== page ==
Monday, July 13, 2009

Cascade Cream Puff Race Report

Cascade Cream Puff Race Report

Conditions: Cold and rainy. Very cold on the ridge, no warmer than 60F at the bridge.

Quiring Ti 29er, 34x20 gearing
Rockshox Reba Fork
Industry 9 wheels with Kenda Small Block 8 tires

The Cascade Cream Puff is a very challenging 100+ mile mountain bike race with 18,000 feet of climbing near Oakridge, OR. I chose to run a gear that was too big for the course; 32x21 or maybe even 32x22 would have been better. I also chose the wrong tires for the conditions that existed on the course; the rain made several of the singletrack descents quite treacherous.

What Worked

Eating Real Food - Instead of Hammer Nutrition products, I decided to eat whatever was stocked at the aid stations. This included sandwiches, homemade cookies, a cinnamon roll, trail mix, Gu packets and bottles of Gu2O. I had plenty of energy for the race. As a bonus, my stomach in not in a state of revolt which would be the normal outcome of using race food.

New Seat – I have worn out all my Selle Italia SLR saddles, so I put a WTB seat that came with my geared bike. Today, my ass feels GREAT! No chafing, no soreness, no patches of skin waiting to die and peel off.

What Needs Improvement

Gear Choice – When Corndog says 34x20 is too hard for the course, listen to Corndog.

Suspension Fork – I might have been better off with a rigid fork, a fat front tire, and the Jones bars. The Reba didn’t seem to offer much help on the fast singletrack downhills, and I would have appreciated losing two pounds and gaining stiffness while climbing.


It was good to complete an endurance race! My last long race was Spokane 24 Hour in 2008. Considering my preparations and planning for this race, I am pleased with the result.

This is by far the most challenging 100-mile course on which I have raced. 18,000 feet of climbing is no joke, even when most of it is on dirt roads. The weather was a big challenge; it was extremely cold, at least for July. Even so, I felt good all race. I also successfully tested some new nutrition and equipment options.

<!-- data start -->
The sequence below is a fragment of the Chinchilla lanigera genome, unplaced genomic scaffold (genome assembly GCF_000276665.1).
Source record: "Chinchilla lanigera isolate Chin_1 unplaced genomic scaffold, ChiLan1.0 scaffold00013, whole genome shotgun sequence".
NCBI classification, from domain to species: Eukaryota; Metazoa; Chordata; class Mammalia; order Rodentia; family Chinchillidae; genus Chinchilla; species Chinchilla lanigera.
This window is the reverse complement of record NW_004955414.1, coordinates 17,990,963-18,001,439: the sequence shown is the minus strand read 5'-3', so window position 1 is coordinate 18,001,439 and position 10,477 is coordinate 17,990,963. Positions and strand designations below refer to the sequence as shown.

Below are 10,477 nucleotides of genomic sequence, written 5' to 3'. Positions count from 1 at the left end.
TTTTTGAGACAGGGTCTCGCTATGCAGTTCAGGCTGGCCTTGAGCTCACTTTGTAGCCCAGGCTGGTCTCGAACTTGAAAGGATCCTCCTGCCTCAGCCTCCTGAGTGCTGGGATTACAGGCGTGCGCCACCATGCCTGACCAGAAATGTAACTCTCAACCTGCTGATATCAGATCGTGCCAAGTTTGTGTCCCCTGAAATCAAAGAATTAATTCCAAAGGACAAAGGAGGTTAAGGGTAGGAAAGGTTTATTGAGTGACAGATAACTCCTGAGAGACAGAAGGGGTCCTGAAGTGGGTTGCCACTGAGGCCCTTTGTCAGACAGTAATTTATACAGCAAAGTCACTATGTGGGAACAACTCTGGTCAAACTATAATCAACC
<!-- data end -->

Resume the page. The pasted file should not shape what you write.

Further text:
One final note; a post-race massage given by someone who really knows what they are doing is INCREADABLE! Although my knees are sore, I have almost none of the normal soft tissue problems that I have come to associate with endurance racing.

Pictures and final results to follow.


Anonymous said...

I am psyched to see that the race went well for you. I was looking for the results somewhere online and stumbled across your blog. My co-worker was out there and I was curious how he did. I made it out last year and rode the course SS with 32/17.. could of used another tooth.. but totally awesome. 12 hours flat. Missed it this year.. Anyway, your comment on real food was very cool. I work for Sun Valley Bar, a whole or real food energy bar company in SV Idaho.. actually the guy who won last yrs SS division at the puff is the owner's husband.. anyway, I would love to send you a few bars to check out. I believe you said you live in Portland.. if you dig em. I could sent you in their direction. I think they are a great endurance blend of whole food ingredients. Send me your address if you want a few to check out.
Mike Herlinger

Anonymous said...

Endurosnob said...

I think we're culturally obligated to go after too much gear every once in a while. Way to mash it out.

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